Note: Where available, the PDF/Word icon below is provided to view the complete and fully formatted document
 Download Current HansardDownload Current Hansard    View Or Save XMLView/Save XML

Previous Fragment    Next Fragment
Wednesday, 19 August 2009
Page: 5398


Senator BUSHBY (2:16 PM) —My question is to the Minister representing the Treasurer, Senator Sherry. Aren’t economists such as Chris Richardson, Stephen Kirchner and Sinclair Davidson right when they say that the government spent too much too fast and should have instead allowed the RBA to take more of the burden by further cutting interest rates?


Senator SHERRY (Assistant Treasurer) —I notice there are a variety of views about the impact of the stimulus, including from those opposite. Senator Xenophon is not here—I was going to refer to a criticism that he made. What we do know is that the stimulus package this Labor government has developed has cushioned the Australian economy against the worst impacts of the worldwide financial and economic recession. At a time when world economies are shrinking, Australia, I think, is now one of two, out of some 30 advanced economies, not to have gone into recession. That is as a consequence of a range of policy initiatives, in particular a consequence of the short-term impact of the stimulus package and also, of course, the actions of the Reserve Bank in reducing interest rates to lows not seen in 50 years.

As I have said, advanced economies are expected to contract by a massive 3.8 per cent in 2009. Against this background of uncertainty in some economies, particularly in the United States—yesterday I referred to yet another bank collapse in the United States, in the state of Alabama, where another substantial bank collapsed—and given the uncertainty with respect to very close to double-digit unemployment in the United States and the collapse of consumption in the United States, I would point out to the opposition that, in terms of the impact that the question marks over the US economy—and it is the world’s largest economy—will have in, say, China on the recent— (Time expired)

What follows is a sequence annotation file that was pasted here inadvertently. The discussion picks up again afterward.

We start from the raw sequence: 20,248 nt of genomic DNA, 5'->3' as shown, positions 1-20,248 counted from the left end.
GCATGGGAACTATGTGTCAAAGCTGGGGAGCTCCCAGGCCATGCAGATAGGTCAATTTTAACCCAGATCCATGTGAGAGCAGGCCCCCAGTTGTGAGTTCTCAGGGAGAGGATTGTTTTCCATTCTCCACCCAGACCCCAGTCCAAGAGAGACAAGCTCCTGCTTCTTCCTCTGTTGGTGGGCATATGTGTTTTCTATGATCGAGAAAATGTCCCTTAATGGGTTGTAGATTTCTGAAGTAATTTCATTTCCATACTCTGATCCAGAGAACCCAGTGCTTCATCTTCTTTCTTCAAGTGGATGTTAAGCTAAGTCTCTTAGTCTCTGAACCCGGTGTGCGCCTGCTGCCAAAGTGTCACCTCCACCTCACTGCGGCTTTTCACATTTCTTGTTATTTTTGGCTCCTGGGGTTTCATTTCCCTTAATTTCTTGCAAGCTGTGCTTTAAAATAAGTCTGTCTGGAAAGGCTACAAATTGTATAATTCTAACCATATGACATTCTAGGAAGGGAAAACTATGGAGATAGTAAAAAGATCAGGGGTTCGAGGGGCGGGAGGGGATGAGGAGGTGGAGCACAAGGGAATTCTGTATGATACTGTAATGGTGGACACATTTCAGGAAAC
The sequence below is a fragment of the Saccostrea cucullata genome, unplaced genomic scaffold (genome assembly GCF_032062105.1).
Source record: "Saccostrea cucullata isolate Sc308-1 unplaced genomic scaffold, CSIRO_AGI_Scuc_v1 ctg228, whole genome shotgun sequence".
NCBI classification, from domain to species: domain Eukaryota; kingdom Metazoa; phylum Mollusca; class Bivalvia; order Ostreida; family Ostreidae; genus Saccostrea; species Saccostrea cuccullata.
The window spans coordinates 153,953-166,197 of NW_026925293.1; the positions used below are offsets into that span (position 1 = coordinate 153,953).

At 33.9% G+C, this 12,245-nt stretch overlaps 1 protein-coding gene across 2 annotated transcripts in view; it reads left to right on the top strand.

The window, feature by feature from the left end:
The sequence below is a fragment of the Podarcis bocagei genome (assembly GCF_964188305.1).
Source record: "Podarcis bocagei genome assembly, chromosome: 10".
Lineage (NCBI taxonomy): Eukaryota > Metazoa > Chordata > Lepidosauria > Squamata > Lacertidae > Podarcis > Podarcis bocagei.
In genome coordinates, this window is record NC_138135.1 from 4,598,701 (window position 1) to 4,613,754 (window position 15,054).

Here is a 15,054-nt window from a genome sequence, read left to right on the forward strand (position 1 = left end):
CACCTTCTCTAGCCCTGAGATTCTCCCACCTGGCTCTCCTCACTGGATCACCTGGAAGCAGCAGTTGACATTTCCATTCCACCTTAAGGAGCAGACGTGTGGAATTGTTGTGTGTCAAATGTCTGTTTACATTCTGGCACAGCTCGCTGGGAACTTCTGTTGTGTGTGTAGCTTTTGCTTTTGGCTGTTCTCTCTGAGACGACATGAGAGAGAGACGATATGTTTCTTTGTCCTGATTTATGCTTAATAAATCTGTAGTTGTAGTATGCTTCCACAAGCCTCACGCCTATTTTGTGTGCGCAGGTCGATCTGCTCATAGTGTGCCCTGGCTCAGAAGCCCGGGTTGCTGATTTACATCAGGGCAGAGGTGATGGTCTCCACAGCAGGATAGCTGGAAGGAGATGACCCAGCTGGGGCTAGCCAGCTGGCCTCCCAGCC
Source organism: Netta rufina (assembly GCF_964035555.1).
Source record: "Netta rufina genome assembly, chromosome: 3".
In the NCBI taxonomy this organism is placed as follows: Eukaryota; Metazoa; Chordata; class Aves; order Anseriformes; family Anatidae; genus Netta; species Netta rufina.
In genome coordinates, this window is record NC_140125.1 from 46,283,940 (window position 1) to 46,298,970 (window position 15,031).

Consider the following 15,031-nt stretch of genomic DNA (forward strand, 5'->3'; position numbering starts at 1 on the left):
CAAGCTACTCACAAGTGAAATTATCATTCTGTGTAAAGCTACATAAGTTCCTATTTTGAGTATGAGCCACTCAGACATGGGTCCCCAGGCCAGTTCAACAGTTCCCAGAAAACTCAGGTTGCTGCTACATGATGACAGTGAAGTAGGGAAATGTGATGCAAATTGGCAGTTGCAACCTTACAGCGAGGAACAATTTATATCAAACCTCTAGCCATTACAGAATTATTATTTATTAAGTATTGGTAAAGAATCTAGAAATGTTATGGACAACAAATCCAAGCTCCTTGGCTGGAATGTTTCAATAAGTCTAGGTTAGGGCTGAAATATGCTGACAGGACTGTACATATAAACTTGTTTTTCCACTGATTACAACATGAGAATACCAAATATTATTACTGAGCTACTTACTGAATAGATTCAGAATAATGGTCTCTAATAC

Senator BUSHBY —Mr President, I ask a supplementary question. Is it a fact that excessive government spending of the sort being undertaken by the government—the sort that is being labelled ‘fiscally irresponsible’ in media reports today—will inevitably result in higher taxes and higher interest rates?


Senator SHERRY (Assistant Treasurer) —As I was saying, I enjoy these questions, and it is about time that the Liberal opposition started to focus a little more on these particular issues. There have been a wide range of welcoming and congratulatory statements in support of the Labor Party’s decisive action in delivering the fiscal stimulus, including from the International Monetary Fund and from the head of the Australian Treasury, Dr Henry. He has pointed out the importance of that decisive action in the stimulus package in cushioning the Australian economy in the worst circumstances we have seen since the Great Depression, some 75 years ago, and of the vital role it has played, for example, in the retail sector—I think I outlined yesterday that retail sales in Australia are five per cent higher than they were in November last year—cushioning the Australian economy and protecting Australian jobs. We make absolutely no apologies for this approach. (Time expired)


Senator BUSHBY —Mr President, I ask a further supplementary question. Given that the economic downturn is not proving as severe as the government forecast in its own figures, why does the government continue to insist on racking up hundreds of billions of dollars of unnecessary debt and deficit spending?


Senator SHERRY (Assistant Treasurer) —It is interesting to reflect. When we look back at when the budget was delivered, those opposite were criticising Treasury and the government for delivering a budget that was too optimistic, arguing that unemployment should have been forecast to be higher and that we were being too conservative in terms of the economic downturn. Here we are, four months later, and they do a total U-turn and start criticising us because we should have been more optimistic. You cannot win with the Liberal opposition. This is typical of their flip-flopping and lack of any particular policy. What we do know about the criticisms coming from the Liberal opposition and their claims that the stimulus should be wound down is that it is a bit like them heading off to the post-game drinks session at half-time. That is the sort of position that the opposition are adopting. There is still a significant degree of uncertainty in the world economy. (Time expired)